As I noted earlier this year, term extension would have a damaging effect on education beyond the loss of public domain compilations. The Ontario Book Publishers Organization recently published a study funded by the OMDC on the use of Canadian books in English classes in Ontario Public and Catholic schools from Grades 7 to 12. The study surveyed teachers and school boards on which books (including novels, short story collections, creative non-fiction, poetry and plays but not textbooks) are taught in English classes. The goal was to see whether Canadian books were included in class lists. The survey generated hundreds of responses (27 from school board participants and 280 from the Ontario Teachers Federation) resulting references to 695 books by 539 authors.
Of the top 20 titles, fully half are in the public domain today or are about to enter the public within the next two years. The importance of the public domain within the classroom extends far beyond the most popular works. The survey identified 99 books that received at least four separate mentions from respondents. Of those 99 books, 20 are in the public domain and two more will enter the public domain shortly. These books are widely used as they represent 35% of the total mentions. Expanding even further to the entire list of 695 books, 96 books are in the public domain or about to enter it.
Despite efforts by some to dismiss its value, the widespread use of public domain works within Canadian classrooms underscores its continued relevance. It also raises two important policy issues. First, it reinforces how many of the works used in classrooms fall outside of current copyright protection and not are not subject to licence fees or royalties. In fact, as the Ontario government emphasizes the benefits of open electronic textbooks, using public domain works will become even more essential since they can be fully incorporated into open electronic texts without the need for licenses or permissions and can be made more readily accessible in electronic form for the blind and sight impaired.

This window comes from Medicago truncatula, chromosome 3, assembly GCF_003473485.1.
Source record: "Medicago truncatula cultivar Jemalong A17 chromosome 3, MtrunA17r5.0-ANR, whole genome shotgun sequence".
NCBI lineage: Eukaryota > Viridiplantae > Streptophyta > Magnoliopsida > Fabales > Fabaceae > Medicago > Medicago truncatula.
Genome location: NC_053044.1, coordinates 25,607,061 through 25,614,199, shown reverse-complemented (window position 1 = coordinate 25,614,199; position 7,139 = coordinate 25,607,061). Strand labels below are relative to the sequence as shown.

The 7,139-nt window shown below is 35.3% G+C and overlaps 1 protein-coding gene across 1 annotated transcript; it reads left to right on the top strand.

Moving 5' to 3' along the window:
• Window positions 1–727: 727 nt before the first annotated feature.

Second, there is another large category of works currently used in Canadian classrooms beyond the nearly 100 public domain titles. In fact, there are dozens of titles that are scheduled to enter the public domain within the next 20-25 years. These are the works that would be directly affected should Canada agree to extend the term of copyright as part of the TPP or NAFTA negotiations.
The downsides of term extension to the Canadian economy, culture, and education are readily apparent. Proponents offer politicians little more than a nice glass of wine and assurances that other countries have done it so Canada should too. Our trade negotiators and politicians should know better and should stand ready to respond that Canadian copyright is fully compliant with international law without the need to implement an expensive and unnecessary term extension.